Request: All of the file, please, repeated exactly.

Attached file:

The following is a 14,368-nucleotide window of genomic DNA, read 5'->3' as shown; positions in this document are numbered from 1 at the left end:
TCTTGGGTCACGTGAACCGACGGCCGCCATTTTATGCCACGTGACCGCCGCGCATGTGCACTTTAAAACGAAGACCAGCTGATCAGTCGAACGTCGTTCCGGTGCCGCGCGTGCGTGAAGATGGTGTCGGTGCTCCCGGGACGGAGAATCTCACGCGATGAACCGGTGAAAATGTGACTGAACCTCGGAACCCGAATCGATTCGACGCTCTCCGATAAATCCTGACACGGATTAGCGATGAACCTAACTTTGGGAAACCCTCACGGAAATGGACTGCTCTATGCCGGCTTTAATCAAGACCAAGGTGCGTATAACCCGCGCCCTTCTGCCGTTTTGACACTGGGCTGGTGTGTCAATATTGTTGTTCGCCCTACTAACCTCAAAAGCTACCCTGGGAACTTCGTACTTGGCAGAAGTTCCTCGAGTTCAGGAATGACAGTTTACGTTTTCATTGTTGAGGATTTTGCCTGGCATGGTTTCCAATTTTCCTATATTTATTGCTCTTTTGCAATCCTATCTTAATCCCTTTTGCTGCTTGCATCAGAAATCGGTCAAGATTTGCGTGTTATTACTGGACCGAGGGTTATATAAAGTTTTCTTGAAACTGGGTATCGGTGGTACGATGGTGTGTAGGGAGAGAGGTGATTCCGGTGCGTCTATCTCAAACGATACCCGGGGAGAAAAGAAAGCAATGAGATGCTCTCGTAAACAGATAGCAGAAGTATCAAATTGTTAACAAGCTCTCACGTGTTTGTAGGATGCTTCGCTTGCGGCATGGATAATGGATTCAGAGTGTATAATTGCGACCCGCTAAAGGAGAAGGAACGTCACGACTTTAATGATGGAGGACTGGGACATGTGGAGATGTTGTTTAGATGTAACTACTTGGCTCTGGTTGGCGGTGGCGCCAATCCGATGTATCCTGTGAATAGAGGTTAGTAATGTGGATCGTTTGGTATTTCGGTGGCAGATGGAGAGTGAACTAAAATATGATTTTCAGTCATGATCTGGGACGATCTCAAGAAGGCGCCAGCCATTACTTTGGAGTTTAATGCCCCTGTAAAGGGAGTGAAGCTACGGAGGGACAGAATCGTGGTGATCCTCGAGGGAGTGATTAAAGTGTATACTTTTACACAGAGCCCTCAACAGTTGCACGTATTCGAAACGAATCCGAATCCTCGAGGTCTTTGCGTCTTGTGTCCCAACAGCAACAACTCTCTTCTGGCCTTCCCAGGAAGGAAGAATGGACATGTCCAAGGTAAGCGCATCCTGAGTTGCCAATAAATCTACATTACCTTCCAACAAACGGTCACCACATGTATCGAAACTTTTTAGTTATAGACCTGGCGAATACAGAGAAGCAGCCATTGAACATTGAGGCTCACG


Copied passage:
The following is a 14,368-nucleotide window of genomic DNA, read 5'->3' as shown; positions in this document are numbered from 1 at the left end:
TCTTGGGTCACGTGAACCGACGGCCGCCATTTTATGCCACGTGACCGCCGCGCATGTGCACTTTAAAACGAAGACCAGCTGATCAGTCGAACGTCGTTCCGGTGCCGCGCGTGCGTGAAGATGGTGTCGGTGCTCCCGGGACGGAGAATCTCACGCGATGAACCGGTGAAAATGTGACTGAACCTCGGAACCCGAATCGATTCGACGCTCTCCGATAAATCCTGACACGGATTAGCGATGAACCTAACTTTGGGAAACCCTCACGGAAATGGACTGCTCTATGCCGGCTTTAATCAAGACCAAGGTGCGTATAACCCGCGCCCTTCTGCCGTTTTGACACTGGGCTGGTGTGTCAATATTGTTGTTCGCCCTACTAACCTCAAAAGCTACCCTGGGAACTTCGTACTTGGCAGAAGTTCCTCGAGTTCAGGAATGACAGTTTACGTTTTCATTGTTGAGGATTTTGCCTGGCATGGTTTCCAATTTTCCTATATTTATTGCTCTTTTGCAATCCTATCTTAATCCCTTTTGCTGCTTGCATCAGAAATCGGTCAAGATTTGCGTGTTATTACTGGACCGAGGGTTATATAAAGTTTTCTTGAAACTGGGTATCGGTGGTACGATGGTGTGTAGGGAGAGAGGTGATTCCGGTGCGTCTATCTCAAACGATACCCGGGGAGAAAAGAAAGCAATGAGATGCTCTCGTAAACAGATAGCAGAAGTATCAAATTGTTAACAAGCTCTCACGTGTTTGTAGGATGCTTCGCTTGCGGCATGGATAATGGATTCAGAGTGTATAATTGCGACCCGCTAAAGGAGAAGGAACGTCACGACTTTAATGATGGAGGACTGGGACATGTGGAGATGTTGTTTAGATGTAACTACTTGGCTCTGGTTGGCGGTGGCGCCAATCCGATGTATCCTGTGAATAGAGGTTAGTAATGTGGATCGTTTGGTATTTCGGTGGCAGATGGAGAGTGAACTAAAATATGATTTTCAGTCATGATCTGGGACGATCTCAAGAAGGCGCCAGCCATTACTTTGGAGTTTAATGCCCCTGTAAAGGGAGTGAAGCTACGGAGGGACAGAATCGTGGTGATCCTCGAGGGAGTGATTAAAGTGTATACTTTTACACAGAGCCCTCAACAGTTGCACGTATTCGAAACGAATCCGAATCCTCGAGGTCTTTGCGTCTTGTGTCCCAACAGCAACAACTCTCTTCTGGCCTTCCCAGGAAGGAAGAATGGACATGTCCAAGGTAAGCGCATCCTGAGTTGCCAATAAATCTACATTACCTTCCAACAAACGGTCACCACATGTATCGAAACTTTTTAGTTATAGACCTGGCGAATACAGAGAAGCAGCCATTGAACATTGAGGCTCACG